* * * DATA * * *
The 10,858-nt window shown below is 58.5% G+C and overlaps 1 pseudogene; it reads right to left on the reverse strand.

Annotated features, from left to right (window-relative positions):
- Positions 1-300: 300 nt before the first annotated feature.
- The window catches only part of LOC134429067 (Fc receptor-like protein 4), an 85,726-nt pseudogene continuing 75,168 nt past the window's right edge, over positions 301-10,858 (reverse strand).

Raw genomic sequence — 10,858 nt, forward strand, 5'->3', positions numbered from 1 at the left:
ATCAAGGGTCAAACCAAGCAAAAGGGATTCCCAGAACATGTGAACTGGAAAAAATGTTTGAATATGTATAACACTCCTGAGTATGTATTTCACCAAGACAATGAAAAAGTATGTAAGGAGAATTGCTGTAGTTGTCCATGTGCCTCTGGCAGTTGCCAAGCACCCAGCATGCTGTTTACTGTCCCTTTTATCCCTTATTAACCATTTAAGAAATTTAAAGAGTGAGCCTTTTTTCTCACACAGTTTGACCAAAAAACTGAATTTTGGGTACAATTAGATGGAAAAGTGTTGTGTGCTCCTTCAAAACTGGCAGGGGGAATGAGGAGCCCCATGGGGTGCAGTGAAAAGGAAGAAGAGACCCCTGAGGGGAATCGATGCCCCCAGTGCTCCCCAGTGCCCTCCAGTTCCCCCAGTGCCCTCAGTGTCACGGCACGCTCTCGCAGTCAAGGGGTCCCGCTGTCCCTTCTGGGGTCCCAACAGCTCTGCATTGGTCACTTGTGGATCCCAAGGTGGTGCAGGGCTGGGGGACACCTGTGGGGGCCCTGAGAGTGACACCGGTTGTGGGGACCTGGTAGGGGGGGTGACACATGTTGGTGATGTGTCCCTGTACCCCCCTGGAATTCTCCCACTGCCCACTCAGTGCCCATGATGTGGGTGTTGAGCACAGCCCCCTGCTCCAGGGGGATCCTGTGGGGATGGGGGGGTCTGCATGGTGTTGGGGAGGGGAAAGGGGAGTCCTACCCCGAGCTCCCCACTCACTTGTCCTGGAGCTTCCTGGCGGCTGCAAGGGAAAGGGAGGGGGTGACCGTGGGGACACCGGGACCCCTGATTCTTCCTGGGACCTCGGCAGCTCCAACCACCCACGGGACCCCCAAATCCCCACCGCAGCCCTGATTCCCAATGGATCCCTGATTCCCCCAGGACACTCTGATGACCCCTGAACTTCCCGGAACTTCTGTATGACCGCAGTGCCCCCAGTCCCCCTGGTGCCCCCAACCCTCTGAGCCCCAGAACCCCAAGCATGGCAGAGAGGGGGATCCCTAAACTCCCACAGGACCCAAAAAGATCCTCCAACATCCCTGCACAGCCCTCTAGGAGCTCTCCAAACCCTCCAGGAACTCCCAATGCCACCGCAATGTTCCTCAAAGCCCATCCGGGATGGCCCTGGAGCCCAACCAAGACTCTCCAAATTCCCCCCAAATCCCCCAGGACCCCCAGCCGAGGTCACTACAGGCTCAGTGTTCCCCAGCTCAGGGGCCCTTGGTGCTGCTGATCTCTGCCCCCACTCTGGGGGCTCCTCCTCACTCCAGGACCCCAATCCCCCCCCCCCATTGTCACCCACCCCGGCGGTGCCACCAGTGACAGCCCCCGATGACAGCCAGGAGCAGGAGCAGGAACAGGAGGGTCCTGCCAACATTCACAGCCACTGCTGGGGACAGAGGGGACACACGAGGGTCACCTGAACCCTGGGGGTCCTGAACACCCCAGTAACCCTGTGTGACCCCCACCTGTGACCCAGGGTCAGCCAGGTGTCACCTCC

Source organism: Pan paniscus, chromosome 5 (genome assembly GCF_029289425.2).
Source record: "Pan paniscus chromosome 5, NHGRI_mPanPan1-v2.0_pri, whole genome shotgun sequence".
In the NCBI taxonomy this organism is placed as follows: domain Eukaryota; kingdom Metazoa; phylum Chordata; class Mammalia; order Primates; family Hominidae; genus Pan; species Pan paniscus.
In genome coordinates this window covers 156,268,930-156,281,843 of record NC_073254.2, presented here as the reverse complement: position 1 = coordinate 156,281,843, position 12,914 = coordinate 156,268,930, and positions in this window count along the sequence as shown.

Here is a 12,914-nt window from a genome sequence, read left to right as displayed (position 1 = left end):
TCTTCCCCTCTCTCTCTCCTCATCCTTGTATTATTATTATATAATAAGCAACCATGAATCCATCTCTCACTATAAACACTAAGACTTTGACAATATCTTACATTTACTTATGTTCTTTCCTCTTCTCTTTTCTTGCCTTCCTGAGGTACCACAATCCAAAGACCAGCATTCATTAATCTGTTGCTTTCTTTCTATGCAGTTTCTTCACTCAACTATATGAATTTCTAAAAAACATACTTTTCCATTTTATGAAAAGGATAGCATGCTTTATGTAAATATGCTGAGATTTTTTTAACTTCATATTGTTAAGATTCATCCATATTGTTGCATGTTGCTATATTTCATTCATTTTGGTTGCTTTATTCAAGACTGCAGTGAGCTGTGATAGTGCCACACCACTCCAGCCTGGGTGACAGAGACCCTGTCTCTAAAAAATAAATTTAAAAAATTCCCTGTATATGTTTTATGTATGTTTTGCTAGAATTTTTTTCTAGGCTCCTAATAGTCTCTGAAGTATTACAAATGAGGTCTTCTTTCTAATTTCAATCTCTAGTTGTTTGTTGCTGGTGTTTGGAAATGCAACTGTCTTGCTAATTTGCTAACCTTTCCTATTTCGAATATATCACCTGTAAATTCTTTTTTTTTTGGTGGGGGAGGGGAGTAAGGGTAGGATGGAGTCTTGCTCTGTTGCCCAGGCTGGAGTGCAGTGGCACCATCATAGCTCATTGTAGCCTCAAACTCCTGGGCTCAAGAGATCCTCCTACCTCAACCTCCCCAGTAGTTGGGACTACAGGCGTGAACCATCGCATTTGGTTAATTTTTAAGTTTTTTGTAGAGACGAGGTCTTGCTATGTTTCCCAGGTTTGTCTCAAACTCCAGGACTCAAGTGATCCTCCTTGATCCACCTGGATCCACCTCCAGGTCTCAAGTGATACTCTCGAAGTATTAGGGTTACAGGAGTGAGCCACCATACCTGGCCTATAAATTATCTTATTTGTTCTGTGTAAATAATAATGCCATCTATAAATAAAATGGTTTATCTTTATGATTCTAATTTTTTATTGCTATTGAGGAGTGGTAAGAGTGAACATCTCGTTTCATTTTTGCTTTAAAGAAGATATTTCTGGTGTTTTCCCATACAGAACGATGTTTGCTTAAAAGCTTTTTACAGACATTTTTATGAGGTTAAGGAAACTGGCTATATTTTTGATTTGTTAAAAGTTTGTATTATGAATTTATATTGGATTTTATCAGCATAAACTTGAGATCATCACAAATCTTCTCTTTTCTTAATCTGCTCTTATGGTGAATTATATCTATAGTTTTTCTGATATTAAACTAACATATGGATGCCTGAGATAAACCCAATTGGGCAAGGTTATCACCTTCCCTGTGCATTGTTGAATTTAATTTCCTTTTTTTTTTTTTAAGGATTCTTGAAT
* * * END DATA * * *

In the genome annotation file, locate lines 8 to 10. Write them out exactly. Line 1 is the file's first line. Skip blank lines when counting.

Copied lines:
Source record: "Pan paniscus chromosome 5, NHGRI_mPanPan1-v2.0_pri, whole genome shotgun sequence".
In the NCBI taxonomy this organism is placed as follows: domain Eukaryota; kingdom Metazoa; phylum Chordata; class Mammalia; order Primates; family Hominidae; genus Pan; species Pan paniscus.
In genome coordinates this window covers 156,268,930-156,281,843 of record NC_073254.2, presented here as the reverse complement: position 1 = coordinate 156,281,843, position 12,914 = coordinate 156,268,930, and positions in this window count along the sequence as shown.